I’m straying into an area where I admit I know little. But Christmas is the season for carols and Christmas carols are a distinctive element of traditional Cornish culture. The carols composed and sung in the Camborne-Redruth district were carried across the world by emigrants and turned up in places as far apart as California and Australia.
Thomas Merritt was the best-known composer of Cornish carols. Born in Illogan in 1863 in a mining family, Thomas left school when his father died. He was just 11 years old. He then worked on the surface at Carn Brea Mine and as a tin streamer at Tolvaddon. But, at around 18, Thomas, who was musically talented, received music tuition from another miner-musician, Henry Broad of Redruth, who was choirmaster at Redruth’s Primitive Methodist chapel.
Armed with this help, Thomas then began to teach music himself and became a chapel organist. He developed into a proficient and versatile composer, oratorios, cantatas, hymns flowing from his pen. But he’s best known for his carols. These have been described as being of a ‘fugal type of style’, one voice starting and then being repeated in another part of the choir. His carols have also been called ‘earthy’ and conservative.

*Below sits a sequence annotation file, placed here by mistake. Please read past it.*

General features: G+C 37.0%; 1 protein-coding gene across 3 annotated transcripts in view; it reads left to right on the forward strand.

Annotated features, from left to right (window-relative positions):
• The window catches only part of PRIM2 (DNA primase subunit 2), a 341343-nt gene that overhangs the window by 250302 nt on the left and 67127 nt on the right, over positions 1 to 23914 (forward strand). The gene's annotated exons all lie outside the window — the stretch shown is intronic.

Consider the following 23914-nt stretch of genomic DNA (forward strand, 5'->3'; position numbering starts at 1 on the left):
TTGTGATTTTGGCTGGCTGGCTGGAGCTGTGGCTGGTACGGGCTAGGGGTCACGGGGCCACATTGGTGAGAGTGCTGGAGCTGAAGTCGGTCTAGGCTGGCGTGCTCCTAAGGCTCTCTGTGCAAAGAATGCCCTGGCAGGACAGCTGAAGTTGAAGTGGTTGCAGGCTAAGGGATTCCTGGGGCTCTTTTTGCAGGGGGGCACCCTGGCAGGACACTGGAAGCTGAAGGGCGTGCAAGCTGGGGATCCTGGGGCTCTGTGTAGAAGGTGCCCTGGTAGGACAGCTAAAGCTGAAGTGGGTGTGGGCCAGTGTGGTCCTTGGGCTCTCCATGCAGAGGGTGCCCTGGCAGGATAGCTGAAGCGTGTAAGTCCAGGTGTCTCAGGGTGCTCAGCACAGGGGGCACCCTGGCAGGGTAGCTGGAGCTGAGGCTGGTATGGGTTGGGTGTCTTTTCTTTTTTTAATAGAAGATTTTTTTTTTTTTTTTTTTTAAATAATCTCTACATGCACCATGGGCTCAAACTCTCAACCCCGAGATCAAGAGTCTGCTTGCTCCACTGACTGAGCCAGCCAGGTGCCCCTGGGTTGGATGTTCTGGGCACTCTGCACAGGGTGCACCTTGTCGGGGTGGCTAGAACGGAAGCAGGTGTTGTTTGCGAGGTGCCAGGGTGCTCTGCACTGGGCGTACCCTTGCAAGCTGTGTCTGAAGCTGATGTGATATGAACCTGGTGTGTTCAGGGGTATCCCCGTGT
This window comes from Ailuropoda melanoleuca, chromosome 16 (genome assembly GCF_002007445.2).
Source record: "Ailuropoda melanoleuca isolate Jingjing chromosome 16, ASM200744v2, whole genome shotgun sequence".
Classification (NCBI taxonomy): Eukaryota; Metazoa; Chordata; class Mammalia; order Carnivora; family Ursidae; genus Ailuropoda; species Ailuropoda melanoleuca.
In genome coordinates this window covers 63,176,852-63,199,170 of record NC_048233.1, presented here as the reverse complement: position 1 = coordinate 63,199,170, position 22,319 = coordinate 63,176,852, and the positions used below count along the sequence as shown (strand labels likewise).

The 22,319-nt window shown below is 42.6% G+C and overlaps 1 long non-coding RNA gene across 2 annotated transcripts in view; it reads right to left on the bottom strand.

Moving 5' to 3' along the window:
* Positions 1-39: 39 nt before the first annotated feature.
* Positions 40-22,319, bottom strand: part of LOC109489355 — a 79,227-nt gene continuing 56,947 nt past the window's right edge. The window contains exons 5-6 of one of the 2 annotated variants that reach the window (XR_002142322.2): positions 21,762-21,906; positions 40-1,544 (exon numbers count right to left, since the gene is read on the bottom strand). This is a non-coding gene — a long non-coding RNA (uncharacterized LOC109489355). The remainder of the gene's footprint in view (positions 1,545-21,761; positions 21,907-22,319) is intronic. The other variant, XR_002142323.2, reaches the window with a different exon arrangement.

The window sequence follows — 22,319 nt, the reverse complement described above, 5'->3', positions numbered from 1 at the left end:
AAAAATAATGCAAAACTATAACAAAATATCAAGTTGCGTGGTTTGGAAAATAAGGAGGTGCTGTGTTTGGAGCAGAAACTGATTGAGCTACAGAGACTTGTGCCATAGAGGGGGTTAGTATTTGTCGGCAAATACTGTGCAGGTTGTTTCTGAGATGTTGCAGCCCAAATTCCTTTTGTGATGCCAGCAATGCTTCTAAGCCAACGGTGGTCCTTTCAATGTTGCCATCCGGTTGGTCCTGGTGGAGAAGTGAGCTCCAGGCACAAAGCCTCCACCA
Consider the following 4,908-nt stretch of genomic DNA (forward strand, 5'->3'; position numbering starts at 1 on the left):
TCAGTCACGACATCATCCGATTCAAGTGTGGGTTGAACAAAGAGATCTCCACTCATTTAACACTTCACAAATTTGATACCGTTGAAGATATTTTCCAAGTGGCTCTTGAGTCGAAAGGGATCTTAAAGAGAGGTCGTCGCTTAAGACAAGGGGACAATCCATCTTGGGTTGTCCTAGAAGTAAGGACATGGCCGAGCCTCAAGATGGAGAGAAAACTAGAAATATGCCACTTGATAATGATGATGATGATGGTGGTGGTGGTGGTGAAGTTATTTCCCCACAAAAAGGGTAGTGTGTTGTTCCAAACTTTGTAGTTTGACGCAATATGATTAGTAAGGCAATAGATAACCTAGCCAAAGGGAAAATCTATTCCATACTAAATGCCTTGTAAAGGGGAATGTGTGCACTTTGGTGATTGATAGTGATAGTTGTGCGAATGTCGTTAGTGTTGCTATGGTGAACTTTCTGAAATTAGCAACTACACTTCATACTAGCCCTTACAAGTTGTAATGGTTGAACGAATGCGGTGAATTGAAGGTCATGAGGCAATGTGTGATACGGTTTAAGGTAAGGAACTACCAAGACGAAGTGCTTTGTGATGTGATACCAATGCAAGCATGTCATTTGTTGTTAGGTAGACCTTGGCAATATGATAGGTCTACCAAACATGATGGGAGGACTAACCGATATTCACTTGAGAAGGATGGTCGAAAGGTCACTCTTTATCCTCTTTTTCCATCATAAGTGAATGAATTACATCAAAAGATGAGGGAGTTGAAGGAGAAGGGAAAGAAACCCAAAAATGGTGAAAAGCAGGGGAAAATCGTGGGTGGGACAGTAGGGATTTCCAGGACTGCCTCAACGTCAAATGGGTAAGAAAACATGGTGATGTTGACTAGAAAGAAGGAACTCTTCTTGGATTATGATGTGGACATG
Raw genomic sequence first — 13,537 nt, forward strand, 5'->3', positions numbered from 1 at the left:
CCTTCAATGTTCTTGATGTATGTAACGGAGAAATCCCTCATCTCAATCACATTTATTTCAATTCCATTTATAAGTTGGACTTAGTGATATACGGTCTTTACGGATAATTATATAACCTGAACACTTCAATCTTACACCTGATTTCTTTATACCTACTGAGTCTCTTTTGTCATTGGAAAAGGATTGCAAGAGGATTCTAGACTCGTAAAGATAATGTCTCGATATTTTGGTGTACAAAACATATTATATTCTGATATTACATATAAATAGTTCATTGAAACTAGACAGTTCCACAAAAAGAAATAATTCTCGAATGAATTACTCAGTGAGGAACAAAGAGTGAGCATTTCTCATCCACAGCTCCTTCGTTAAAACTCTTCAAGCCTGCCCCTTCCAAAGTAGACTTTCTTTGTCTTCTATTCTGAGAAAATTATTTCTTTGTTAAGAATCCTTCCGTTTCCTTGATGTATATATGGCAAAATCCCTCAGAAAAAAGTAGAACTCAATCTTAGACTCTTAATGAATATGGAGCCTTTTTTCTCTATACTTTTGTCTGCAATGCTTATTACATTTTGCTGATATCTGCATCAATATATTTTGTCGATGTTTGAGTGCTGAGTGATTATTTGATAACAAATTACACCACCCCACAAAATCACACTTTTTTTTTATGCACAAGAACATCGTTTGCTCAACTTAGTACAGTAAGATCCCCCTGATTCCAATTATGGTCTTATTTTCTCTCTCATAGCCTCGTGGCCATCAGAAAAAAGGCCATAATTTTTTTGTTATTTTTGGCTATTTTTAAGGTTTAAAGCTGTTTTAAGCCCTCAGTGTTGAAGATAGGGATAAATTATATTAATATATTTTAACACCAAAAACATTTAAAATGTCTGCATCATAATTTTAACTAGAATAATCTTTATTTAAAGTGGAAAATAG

The conservative aspect of Merritt’s carols should alert us to the fact that he was writing towards the end of a long-established tradition. When Cornish emigration was at its height – in the 1870s – Thomas Merritt had yet to start composing, but emigrant communities were already singing Cornish carols at Christmas.
Other less well-known working-class composers, such as Thomas Broad of Illogan or Willie Eade of Redruth, had been busy composing carols several decades earlier. In the 1820s and 30s Davies Gilbert and the dialect writer William Sandys both published collections of Cornish Christmas carols. These would have been sung by groups going around the town or village, the singers being rewarded with gifts of money or food and drink.
This carol tradition is usually linked to the rise of Methodism after the 1740s. This both validated and encouraged communal singing – of hymns and carols – beyond the church or chapel.
Yet the carol tradition in Cornwall may have an even longer pedigree, perhaps as far back as the period before the Reformation. William Scawen in the late 1600s wrote of the Cornish tradition of carols, which he speculated may have originally been sung in Cornish. He could have been right. For in 1508, when Cornish was still widely spoken, Elizabeth of York paid ‘to Cornishe [men/man?] for setting of a carolle upon Christmas day’.